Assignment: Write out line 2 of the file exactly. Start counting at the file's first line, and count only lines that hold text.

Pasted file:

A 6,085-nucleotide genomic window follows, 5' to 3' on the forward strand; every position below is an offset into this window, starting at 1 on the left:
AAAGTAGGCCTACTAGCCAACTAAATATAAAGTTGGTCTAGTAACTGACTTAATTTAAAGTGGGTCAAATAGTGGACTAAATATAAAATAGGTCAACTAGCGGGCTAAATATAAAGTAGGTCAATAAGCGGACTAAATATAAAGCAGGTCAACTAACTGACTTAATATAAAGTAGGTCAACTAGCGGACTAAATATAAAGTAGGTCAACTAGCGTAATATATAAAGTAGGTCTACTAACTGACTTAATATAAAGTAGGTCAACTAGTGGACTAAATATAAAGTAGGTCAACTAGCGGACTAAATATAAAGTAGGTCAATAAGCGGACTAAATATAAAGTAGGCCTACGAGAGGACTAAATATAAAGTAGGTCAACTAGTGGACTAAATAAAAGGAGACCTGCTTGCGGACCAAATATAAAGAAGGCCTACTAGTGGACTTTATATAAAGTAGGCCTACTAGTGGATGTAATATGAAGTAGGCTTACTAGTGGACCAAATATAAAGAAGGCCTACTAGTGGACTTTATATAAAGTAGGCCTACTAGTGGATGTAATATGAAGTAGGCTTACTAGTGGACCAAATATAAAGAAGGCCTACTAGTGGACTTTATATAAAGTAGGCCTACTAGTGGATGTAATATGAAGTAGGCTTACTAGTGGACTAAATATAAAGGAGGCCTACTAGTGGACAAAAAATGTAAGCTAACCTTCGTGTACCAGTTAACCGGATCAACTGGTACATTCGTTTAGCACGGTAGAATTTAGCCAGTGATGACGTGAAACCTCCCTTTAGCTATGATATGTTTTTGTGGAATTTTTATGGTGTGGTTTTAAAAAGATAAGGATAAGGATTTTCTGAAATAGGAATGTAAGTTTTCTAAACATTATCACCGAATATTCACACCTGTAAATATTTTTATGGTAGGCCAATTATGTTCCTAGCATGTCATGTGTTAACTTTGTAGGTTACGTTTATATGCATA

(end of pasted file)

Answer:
AAAGTAGGCCTACTAGCCAACTAAATATAAAGTTGGTCTAGTAACTGACTTAATTTAAAGTGGGTCAAATAGTGGACTAAATATAAAATAGGTCAACTAGCGGGCTAAATATAAAGTAGGTCAATAAGCGGACTAAATATAAAGCAGGTCAACTAACTGACTTAATATAAAGTAGGTCAACTAGCGGACTAAATATAAAGTAGGTCAACTAGCGTAATATATAAAGTAGGTCTACTAACTGACTTAATATAAAGTAGGTCAACTAGTGGACTAAATATAAAGTAGGTCAACTAGCGGACTAAATATAAAGTAGGTCAATAAGCGGACTAAATATAAAGTAGGCCTACGAGAGGACTAAATATAAAGTAGGTCAACTAGTGGACTAAATAAAAGGAGACCTGCTTGCGGACCAAATATAAAGAAGGCCTACTAGTGGACTTTATATAAAGTAGGCCTACTAGTGGATGTAATATGAAGTAGGCTTACTAGTGGACCAAATATAAAGAAGGCCTACTAGTGGACTTTATATAAAGTAGGCCTACTAGTGGATGTAATATGAAGTAGGCTTACTAGTGGACCAAATATAAAGAAGGCCTACTAGTGGACTTTATATAAAGTAGGCCTACTAGTGGATGTAATATGAAGTAGGCTTACTAGTGGACTAAATATAAAGGAGGCCTACTAGTGGACAAAAAATGTAAGCTAACCTTCGTGTACCAGTTAACCGGATCAACTGGTACATTCGTTTAGCACGGTAGAATTTAGCCAGTGATGACGTGAAACCTCCCTTTAGCTATGATATGTTTTTGTGGAATTTTTATGGTGTGGTTTTAAAAAGATAAGGATAAGGATTTTCTGAAATAGGAATGTAAGTTTTCTAAACATTATCACCGAATATTCACACCTGTAAATATTTTTATGGTAGGCCAATTATGTTCCTAGCATGTCATGTGTTAACTTTGTAGGTTACGTTTATATGCATA